Borrowing on a Credit Card

Borrowing on a Credit Card

One of the easiest ways to borrow money of a financial institute is to use a Credit Card, available from all banks, building societies, and other financial organisations. The choices available are enormous, with a wide variety of interest charges, annual charges, loyalty schemes, and bonus points available. However there are two broad areas that you should look at:

Annual Interest Rate

Firstly if you do not intend to pay off your Credit Card bill at the end of each month, then you should look at the Annual Interest Rate (APR), this rate is typically between 13-17% at the moment, and you should be looking for a card that offers as low an interest rate as possible. You should also bear in mind that you are charged much higher rates of interest than other forms of borrowing money, so if you do not intend to pay of your bills for a long period of time, then you should seriously consider a different form of loan that is less expensive.

Extra Benefits

On the other hand if you do intend to pay off you credit card bill at the end of each month, then you should be more interested in the loyalty schemes that are on offer. These vary from being awarded points every time you purchase something (these points can than me used to purchased gifts or air miles etc), to simply being given ‘Cashback’ on everything you buy (typically 0.5%-1% of your purchase). You should also look at the level of service that your card company offers. They are obliged under law to offer certain protection to the consumer, but often they will increase this protection with other guarantees. Some offer extended warranties on electrical goods, extra travel insurance when you are on holiday, accidental damage insurance for any goods you buy, and even free commission on cash withdrawals when abroad.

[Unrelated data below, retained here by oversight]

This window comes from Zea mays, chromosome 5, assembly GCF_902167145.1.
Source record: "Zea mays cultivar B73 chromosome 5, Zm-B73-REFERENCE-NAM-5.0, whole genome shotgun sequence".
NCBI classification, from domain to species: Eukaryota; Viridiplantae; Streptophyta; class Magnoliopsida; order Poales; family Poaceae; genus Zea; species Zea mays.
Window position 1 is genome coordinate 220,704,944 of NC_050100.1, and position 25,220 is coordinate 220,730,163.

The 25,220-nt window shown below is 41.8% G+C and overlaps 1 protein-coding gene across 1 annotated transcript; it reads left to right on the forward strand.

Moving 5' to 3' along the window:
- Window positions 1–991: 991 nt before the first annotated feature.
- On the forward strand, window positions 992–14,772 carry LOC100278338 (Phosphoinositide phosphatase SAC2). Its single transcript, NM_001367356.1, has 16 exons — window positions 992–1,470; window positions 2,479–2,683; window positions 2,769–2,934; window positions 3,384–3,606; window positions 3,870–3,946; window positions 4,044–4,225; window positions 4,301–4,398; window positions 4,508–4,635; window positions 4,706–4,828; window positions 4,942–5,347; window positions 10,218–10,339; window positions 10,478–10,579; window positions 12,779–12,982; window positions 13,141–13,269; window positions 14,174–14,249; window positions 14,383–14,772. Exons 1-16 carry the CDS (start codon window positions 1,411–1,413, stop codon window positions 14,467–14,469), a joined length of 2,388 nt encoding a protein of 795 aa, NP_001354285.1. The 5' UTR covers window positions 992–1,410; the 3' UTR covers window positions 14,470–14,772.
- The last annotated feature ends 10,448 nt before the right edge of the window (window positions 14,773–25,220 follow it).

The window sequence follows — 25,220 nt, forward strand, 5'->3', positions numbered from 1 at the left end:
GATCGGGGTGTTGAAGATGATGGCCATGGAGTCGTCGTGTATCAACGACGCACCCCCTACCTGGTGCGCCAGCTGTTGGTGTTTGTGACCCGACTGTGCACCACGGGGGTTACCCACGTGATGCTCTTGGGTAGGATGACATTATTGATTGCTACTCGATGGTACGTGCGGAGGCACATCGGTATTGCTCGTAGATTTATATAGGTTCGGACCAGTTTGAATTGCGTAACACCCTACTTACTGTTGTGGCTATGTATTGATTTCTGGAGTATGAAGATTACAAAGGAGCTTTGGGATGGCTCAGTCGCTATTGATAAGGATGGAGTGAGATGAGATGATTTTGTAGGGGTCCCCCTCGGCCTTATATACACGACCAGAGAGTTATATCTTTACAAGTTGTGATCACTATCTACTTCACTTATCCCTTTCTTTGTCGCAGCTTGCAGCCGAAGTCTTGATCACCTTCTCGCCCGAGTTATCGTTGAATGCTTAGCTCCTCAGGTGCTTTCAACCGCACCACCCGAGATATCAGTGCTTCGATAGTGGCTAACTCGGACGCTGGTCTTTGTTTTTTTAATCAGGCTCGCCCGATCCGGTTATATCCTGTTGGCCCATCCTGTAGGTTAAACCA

Also some companies charge an annual fee for using their card (especially business credit card accounts), so these fees should be weighed up against the cards benefits.

Even if you usually do pay off your credit card bills at the end of each month, when you open a account you may be offered 6 months interest free credit. This is often an excellent way of saving money as you are basically given an interest free loan for 6 months. It is even more useful if you are allowed to transfer some credit card debt from a different company into the interest free offer. However there is a danger of becoming trapped in a bad debit cycle here, transferring your debt from card to card until it is completely unmanageable. The best advice is to make sure you always have enough money in the bank, or in a savings account, to pay off your debt when you are taking advantage of the interest free credit period. That way you benefit from earning interest on your savings in your bank, but as soon as the interest free credit period has expired, you can pay the entire bill off without being stung for high interest charges.

So to summarize

If you are not paying off your monthly credit card bills, look for a card that offers a low interest rate

If you are paying off your monthly credit card bills, looking for additional card benefits

Interest free credit periods are good news for saving money, but beware of being caught in a debt spiral

Credit Cards are an expensive way of obtaining a loan or borrowing money, and you should investigate other cheaper forms if you intend to borrow money in the medium to long term.